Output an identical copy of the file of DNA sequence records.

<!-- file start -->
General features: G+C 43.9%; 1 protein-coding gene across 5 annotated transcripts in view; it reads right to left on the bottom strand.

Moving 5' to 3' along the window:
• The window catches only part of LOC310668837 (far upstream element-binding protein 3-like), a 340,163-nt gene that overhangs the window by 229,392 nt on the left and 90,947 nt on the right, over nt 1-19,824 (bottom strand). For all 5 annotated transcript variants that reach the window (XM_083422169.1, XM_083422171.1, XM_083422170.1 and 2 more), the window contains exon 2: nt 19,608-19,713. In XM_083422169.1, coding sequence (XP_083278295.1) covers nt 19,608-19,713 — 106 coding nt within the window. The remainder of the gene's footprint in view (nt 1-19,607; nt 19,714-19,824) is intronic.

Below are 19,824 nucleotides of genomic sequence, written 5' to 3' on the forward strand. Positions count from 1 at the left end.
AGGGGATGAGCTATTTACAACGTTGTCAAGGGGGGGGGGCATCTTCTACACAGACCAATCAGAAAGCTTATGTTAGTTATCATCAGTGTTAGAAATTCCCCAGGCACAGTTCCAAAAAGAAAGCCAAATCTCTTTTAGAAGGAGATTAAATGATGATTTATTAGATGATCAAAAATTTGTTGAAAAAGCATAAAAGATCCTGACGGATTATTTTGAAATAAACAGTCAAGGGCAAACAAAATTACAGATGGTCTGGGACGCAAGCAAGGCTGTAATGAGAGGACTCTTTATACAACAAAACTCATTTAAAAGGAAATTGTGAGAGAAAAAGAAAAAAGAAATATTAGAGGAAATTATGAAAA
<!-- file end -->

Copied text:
General features: G+C 43.9%; 1 protein-coding gene across 5 annotated transcripts in view; it reads right to left on the bottom strand.

Moving 5' to 3' along the window:
• The window catches only part of LOC310668837 (far upstream element-binding protein 3-like), a 340,163-nt gene that overhangs the window by 229,392 nt on the left and 90,947 nt on the right, over nt 1-19,824 (bottom strand). For all 5 annotated transcript variants that reach the window (XM_083422169.1, XM_083422171.1, XM_083422170.1 and 2 more), the window contains exon 2: nt 19,608-19,713. In XM_083422169.1, coding sequence (XP_083278295.1) covers nt 19,608-19,713 — 106 coding nt within the window. The remainder of the gene's footprint in view (nt 1-19,607; nt 19,714-19,824) is intronic.

Below are 19,824 nucleotides of genomic sequence, written 5' to 3' on the forward strand. Positions count from 1 at the left end.
AGGGGATGAGCTATTTACAACGTTGTCAAGGGGGGGGGGCATCTTCTACACAGACCAATCAGAAAGCTTATGTTAGTTATCATCAGTGTTAGAAATTCCCCAGGCACAGTTCCAAAAAGAAAGCCAAATCTCTTTTAGAAGGAGATTAAATGATGATTTATTAGATGATCAAAAATTTGTTGAAAAAGCATAAAAGATCCTGACGGATTATTTTGAAATAAACAGTCAAGGGCAAACAAAATTACAGATGGTCTGGGACGCAAGCAAGGCTGTAATGAGAGGACTCTTTATACAACAAAACTCATTTAAAAGGAAATTGTGAGAGAAAAAGAAAAAAGAAATATTAGAGGAAATTATGAAAA